6.1 Build a constituency of civil society groups working across institutional and political boundaries toward achieving             the shared conservation goals described in the ecosystem profile.

     6.2 Act as a liaison unit for relevant networks throughout the Mediterranean to harmonize investments and direct                  new funding to priority issues and sites. 

Tab 4

Maps
Map of the Mediterranean Basin Hotspot

Map of the Mediterranean Basin Hotspot


Map of Key Biodiversity Areas in the Mediterranean Basin Hotspot


Key Biodiversity Areas in the Mediterranean Basin Hotspot


Priority Key Biodiversity Areas for CEPF Investment – Southwest Balkans

Priority Key Biodiversity Areas for CEPF Investment – Southwest Balkans 


Priority Key Biodiversity Areas for CEPF Investment – Eastern Adriatic

Priority Key Biodiversity Areas for CEPF Investment – Eastern Adriatic 


Priority Key Biodiversity Areas for CEPF Investment – The Taurus Mountains

Priority Key Biodiversity Areas for CEPF Investment – The Taurus Mountains 


Priority Key Biodiversity Areas for CEPF Investment – Orontes Valley and Lebanon Mountains

Priority Key Biodiversity Areas for CEPF Investment – Orontes Valley and Lebanon Mountains 


Priority Key Biodiversity Areas for CEPF Investment – Cyrenaican Peninsula

Priority Key Biodiversity Areas for CEPF Investment – Cyrenaican Peninsula 


Priority Key Biodiversity Areas for CEPF Investment – The Atlas Mountains

Priority Key Biodiversity Areas for CEPF Investment – The Atlas Mountains 


Priority Key Biodiversity Areas for CEPF Investment – Mountains, Plateaus and Wetlands of Algerian Tell and Tunisia

Priority Key Biodiversity Areas for CEPF Investment – Mountains, Plateaus and Wetlands of Algerian Tell and Tunisia 


Priority Key Biodiversity Areas for CEPF Investment – Marmara Sea Basin

Priority Key Biodiversity Areas for CEPF Investment – Marmara Sea Basin 


Priority Key Biodiversity Areas for CEPF Investment – Northern Mesopotamia

Priority Key Biodiversity Areas for CEPF Investment – Northern Mesopotamia 


Priority Key Biodiversity Areas for CEPF Investment – South Syria and Northern Jordan

Priority Key Biodiversity Areas for CEPF Investment – South Syria and Northern Jordan 


Priority Key Biodiversity Areas for CEPF Investment – Nile Delta Coast

Priority Key Biodiversity Areas for CEPF Investment – Nile Delta Coast 


Priority Key Biodiversity Areas for CEPF Investment – Wetlands of Tunisia and Libya

Priority Key Biodiversity Areas for CEPF Investment – Wetlands of Tunisia and Libya 


Priority Key Biodiversity Areas for CEPF Investment – Oranie and Molouya

Priority Key Biodiversity Areas for CEPF Investment – Oranie and Molouya 


Priority Key Biodiversity Areas for CEPF Investment – Coastal Atlantic Plains

Priority Key Biodiversity Areas for CEPF Investment – Coastal Atlantic Plains 


Priority Key Biodiversity Areas for CEPF Investment – Cape Verde

Priority Key Biodiversity Areas for CEPF Investment – Cape Verde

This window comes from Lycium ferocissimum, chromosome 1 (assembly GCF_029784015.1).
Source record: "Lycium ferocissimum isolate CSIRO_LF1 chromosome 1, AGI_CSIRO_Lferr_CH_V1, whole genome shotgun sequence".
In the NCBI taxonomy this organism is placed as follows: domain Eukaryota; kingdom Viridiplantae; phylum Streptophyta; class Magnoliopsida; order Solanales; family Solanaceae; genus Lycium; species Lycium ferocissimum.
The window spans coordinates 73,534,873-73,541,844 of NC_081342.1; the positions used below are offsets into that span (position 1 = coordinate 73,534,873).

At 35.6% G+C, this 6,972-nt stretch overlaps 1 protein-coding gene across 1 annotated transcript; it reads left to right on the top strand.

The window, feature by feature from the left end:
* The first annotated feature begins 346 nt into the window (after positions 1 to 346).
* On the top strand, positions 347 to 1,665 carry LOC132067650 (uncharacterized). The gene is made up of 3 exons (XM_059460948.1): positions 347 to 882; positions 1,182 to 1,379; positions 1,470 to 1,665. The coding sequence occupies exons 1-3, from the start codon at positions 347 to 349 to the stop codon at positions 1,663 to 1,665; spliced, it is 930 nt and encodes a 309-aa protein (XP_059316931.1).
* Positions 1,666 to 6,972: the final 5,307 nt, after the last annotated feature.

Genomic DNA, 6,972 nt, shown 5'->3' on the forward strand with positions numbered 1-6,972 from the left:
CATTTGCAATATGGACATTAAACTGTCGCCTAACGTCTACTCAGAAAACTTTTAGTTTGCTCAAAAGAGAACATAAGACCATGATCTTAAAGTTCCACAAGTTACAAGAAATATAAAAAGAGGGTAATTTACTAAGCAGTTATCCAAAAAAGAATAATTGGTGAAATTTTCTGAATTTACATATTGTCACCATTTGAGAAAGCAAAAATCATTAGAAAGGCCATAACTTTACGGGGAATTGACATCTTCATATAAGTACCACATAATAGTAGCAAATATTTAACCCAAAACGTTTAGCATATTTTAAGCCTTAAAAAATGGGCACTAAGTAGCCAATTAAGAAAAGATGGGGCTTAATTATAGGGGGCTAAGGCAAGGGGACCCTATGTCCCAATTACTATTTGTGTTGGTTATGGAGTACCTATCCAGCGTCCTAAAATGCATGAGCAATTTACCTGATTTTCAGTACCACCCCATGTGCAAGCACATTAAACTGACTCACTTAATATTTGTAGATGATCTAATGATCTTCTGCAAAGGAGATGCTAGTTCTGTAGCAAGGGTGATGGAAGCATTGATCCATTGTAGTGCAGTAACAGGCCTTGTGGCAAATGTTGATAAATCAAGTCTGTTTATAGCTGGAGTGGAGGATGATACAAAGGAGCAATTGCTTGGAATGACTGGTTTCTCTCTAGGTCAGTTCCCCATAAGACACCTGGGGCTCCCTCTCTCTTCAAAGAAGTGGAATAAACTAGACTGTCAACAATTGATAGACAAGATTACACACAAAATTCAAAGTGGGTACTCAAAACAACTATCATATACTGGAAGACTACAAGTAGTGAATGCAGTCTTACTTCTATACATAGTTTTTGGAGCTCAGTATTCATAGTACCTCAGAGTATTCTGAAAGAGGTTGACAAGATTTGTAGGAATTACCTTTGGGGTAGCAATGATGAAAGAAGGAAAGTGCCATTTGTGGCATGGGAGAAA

Tab 5

Documents


Reinvestment​


CORE DOCUMENTS​

  • ​Ecosystem Profile, July 2017
    English (PDF - 31 MB)

  • Ecosystem Profile Summary, July 2017
    English​ (PDF - 4.7 MB) / French (PDF - 5 MB) / Arabic (PDF - 2.7 MB) 

     ​

Initial Investment


CORE DOCUMENTS
  • Ecosystem Profile, July 2010
    English (PDF - 5.5 MB) / French​ (PDF - 6 MB)

  • Summary Brochure
    English (PDF - 703 KB)  /  French (PDF - 3 MB) / Arabic (PDF - 1.3 MB)

  • GEF Focal Point Endorsements:
    Albania, English (PDF - 718 KB)
    Algeria, French (PDF - 313 KB)
    Bosnia & Herzegovina, English (PDF - 1 MB)
    Cape Verde, English (PDF - 495 KB)
    Croatia, English (PDF - 36 KB)
    Jordan, English (PDF - 37 KB)
    Lebanon, English (PDF - 105 KB)
    Libya, English (PDF - 1.2 MB)
    Macedonia English (PDF - 87 KB)
    Montenegro, English (PDF - 393 KB)
    Morocco, English (PDF - 43 KB)
    Tunisia, French (PDF - 948 KB)
  • ​Hotspot Factsheet
    English​ (PDF - 1.7 MB)

  • Long-Term Strategic Vision for in the Balkan, 2015
    English​ (PDF - 1.8 MB)

MONITORING & EVALUATION

  • Update on Impact on Biodiversity of the Mediterranean Portfolio, December 2016
    English​ (PDF - 634 KB)

  • Annual Portfolio Overview, 2016
    English​ (PDF - 1.2 MB)

  • Mid-Term Assessment, June 2012 – May 2015
    English (PDF - 1.5 MB)

  • Annual Portfolio Overview, 2013
    English​ (PDF - 1.1 MB)

  • Project Final Reports
    Reports compiled by project leaders detailing final results and lessons learned
    View reports

 

NEWSLETTERS from the regional implementation team


MEDITERRANEAN ADVISORY COMMITTEE MEETINGS

  • November 2016 Minutes
    English (PDF - 210 KB)

  • February 2016 Minutes
    English (PDF - 416 KB)

  • September 2015 Minutes
    English (PDF - 452 KB)

  • May 2015 Minutes
    English (PDF - 389 KB)

  • January 2014 Minutes
    English​ (PDF - 1.4 MB)


OTHER PUBLICATIONS

"The Spice of Life," BirdLife World BirdWatch, September 2015
English (PDF -344 KB)

The Status and Distribution of Freshwater Biodiversity in the Eastern Mediterranean. International Union for Conservation of Nature, 2014
English (PDF - 10.1 MB)

Freshwater Key Biodiversity Areas in the Mediterranean Basin Hostpot, International Union for Conservation of Nature, 2014
English (PDF - 5.1 MB)

State-of-the-art and future scenarios report, BojAna tour, December 2014
English​ (PDF - 4.7 MB)

Hotspot Conservation, World Birdwatch, BirdLife International, March 2014
English (PDF - 294 KB)​

Naša Neretva, Siječanj - Lipanj 2013
Croatian (PDF - 1.91 MB)​​​​​​

Tab 6

Fast Facts

​Status: Active

Initial investment: 
  • $11.2 million
  • 2012-2017​
Regional Implementation Team (RIT):
BirdLife International
Cambridge, United Kingdom

Contact:


RIT Social:
Recent News
Publication "Together: Local Solutions for Nature Conservation"

The Mediterranean Basin S
toryMap
English / French
Originally published on BirdLife and LPO
English / French

MED RIT Radar

Articles from the RIT
Regional Resources
​​
NEW: Ecosystem Pr​ofile, 2017
- English (PDF - 31 MB)

NEW: Ecosystem Profile Technical Summary, 2017
- English (PDF - 4.6 MB)
- French​ (PDF - 5 MB)
Arabic (PDF - 2.7 MB)

Mediterranean Summary Brochure, 2010
- English (PDF - 3 MB)
- French (PDF - 3 MB)
- Arabic (PDF - 1.3 MB)​


Eligible Countries:
Albania
Algeria
Bosnia & Herzegovina
Cape Verde
Jordan
Lebanon
Libya
Macedonia
Montenegro
Morocco
Tunisia

​As a result of the civil conflict, CEPF is currently unable to issue grants in Syria.​​